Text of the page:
Sutcliffe also touched upon the ever-evolving relationship between the HKFA and the Premier League clubs and how sometimes this connection was not as close as it could have been.
“We have also had some challenges in the relationship between the HKFA and the clubs, some of which are understandable and some of which are cultural. One of the understandable ones is that the clubs see all the investment coming into the FA, but it is not necessarily cascading down to the clubs. However, that was never the plan under Project Phoenix. The money that we get from the government and the Jockey Club, we cannot give directly to the clubs anyway. So I think that has created a little bit of resentment in some places and we have tried our best with the Premier League. We have set the new league up and based it on the club license system. We also got a title sponsor and we got four times more prize money.”
Sutcliffe has also worked to make sure that the game itself upholds moral and ethical standards.
“We have instigated integrity programmes with the monitoring of match manipulation and introduced random drug testing. We have also tried to make the overall match day experience more professional. If you go to one of our games, then they are very well organized and I am not sure if the clubs realise how much investment we put into the Premier League. We are spending at least five times more on the organisation than we were previously. We have done our best to build up that relationship, but of course, the clubs would always like us to do more and one of the challenges in the future, is how we can develop professional football in Hong Kong. We will never get it back to the so called glory days, because it is a different world now. And in Hong Kong, if you want to watch good quality football then you have access 24/7 via TV or the internet. Still, we have to make the product of the Premier League more attractive, but this is something that the HKFA cannot just do on its own. This has to be done in partnership with the clubs, with the government as they own the facilities, and other stakeholders as well.”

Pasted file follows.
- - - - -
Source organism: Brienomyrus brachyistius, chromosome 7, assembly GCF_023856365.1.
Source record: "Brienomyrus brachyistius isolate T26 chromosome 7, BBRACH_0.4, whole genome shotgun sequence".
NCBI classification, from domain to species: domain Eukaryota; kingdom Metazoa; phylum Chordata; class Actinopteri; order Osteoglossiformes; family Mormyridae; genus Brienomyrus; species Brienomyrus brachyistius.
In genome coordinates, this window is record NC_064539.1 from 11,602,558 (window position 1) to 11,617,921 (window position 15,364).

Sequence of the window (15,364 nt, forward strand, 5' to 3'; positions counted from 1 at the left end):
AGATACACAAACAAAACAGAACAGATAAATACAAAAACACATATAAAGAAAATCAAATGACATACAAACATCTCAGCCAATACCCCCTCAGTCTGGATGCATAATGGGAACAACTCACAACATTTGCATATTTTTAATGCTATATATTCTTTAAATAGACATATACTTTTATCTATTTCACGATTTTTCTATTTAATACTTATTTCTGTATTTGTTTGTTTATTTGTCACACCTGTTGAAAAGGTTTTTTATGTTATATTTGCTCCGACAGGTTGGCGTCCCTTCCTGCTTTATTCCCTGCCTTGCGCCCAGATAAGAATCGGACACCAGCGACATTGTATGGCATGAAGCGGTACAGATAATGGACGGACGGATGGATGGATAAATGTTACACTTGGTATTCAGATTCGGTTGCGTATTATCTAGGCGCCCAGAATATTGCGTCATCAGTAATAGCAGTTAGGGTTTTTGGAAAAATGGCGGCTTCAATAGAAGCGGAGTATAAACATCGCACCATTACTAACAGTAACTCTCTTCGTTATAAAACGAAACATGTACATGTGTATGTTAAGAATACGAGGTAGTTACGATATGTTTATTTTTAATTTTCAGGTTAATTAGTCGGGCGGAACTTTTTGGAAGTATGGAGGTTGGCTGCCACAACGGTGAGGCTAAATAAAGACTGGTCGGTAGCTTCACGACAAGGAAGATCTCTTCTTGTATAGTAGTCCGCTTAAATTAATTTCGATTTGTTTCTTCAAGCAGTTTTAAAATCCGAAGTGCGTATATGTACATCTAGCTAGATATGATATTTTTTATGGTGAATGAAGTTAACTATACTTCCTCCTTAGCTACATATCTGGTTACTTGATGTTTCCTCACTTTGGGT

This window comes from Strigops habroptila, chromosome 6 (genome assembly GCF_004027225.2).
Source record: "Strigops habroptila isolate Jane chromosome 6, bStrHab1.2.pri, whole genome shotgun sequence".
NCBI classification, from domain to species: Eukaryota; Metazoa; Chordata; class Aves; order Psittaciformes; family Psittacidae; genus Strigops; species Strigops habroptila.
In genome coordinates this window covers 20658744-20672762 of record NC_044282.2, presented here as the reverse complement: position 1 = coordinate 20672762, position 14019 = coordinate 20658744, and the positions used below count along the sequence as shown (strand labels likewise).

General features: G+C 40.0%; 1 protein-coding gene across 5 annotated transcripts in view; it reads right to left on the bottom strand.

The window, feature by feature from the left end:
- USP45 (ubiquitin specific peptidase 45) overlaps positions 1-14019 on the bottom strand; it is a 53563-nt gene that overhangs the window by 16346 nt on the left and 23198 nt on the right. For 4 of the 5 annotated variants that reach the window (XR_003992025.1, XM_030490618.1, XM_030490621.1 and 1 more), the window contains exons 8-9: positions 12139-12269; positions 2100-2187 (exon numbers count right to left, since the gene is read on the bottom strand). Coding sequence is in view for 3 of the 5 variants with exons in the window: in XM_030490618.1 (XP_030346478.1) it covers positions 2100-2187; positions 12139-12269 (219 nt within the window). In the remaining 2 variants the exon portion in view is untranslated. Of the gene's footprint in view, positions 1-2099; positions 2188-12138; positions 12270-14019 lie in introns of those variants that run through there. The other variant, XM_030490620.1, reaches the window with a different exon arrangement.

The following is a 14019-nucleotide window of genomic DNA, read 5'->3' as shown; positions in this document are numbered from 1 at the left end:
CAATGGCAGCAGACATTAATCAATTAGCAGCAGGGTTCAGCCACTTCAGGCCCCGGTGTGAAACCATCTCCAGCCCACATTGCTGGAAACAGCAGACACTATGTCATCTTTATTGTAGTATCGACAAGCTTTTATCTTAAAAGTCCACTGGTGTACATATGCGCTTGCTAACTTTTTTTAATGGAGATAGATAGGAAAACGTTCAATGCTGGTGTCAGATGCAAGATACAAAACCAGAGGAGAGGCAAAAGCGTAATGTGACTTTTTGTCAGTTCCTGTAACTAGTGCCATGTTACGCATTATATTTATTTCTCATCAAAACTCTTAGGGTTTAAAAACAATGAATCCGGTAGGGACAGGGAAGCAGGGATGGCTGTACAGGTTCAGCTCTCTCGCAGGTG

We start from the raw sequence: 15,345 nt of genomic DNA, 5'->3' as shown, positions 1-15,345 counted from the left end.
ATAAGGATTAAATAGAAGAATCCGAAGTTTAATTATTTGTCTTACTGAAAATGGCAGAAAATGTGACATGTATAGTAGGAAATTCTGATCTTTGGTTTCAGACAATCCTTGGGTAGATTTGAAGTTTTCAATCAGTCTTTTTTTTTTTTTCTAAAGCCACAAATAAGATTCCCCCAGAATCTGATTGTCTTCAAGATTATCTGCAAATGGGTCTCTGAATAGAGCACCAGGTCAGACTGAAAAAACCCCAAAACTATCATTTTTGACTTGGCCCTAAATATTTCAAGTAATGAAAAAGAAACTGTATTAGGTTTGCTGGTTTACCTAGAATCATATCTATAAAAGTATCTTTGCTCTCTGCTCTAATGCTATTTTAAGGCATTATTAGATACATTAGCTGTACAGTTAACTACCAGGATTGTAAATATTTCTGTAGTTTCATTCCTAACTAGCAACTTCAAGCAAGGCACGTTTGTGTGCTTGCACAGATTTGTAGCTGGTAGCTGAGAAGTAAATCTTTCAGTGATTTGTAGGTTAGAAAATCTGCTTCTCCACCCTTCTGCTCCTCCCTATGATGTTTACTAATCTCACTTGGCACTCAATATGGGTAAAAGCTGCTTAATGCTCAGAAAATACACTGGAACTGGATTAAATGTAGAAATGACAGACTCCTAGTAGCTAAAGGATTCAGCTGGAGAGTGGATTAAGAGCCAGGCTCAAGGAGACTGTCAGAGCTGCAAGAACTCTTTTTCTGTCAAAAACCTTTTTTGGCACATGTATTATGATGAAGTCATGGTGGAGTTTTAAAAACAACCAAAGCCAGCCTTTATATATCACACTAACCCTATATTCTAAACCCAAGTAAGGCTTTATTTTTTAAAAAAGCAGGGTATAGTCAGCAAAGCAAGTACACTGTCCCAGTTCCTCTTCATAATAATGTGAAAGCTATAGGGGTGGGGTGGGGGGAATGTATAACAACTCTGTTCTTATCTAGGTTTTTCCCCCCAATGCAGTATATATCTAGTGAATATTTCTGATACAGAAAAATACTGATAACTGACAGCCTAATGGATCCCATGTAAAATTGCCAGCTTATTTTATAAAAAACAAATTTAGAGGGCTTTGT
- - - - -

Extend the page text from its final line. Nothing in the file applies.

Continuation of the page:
Sutcliffe also raised the importance of both Eastern and Kitchee participating in the Asian Champions League group stages and how simply partaking raised the overall professionalism of the clubs even further, as they had to follow the stringent criteria of the AFC.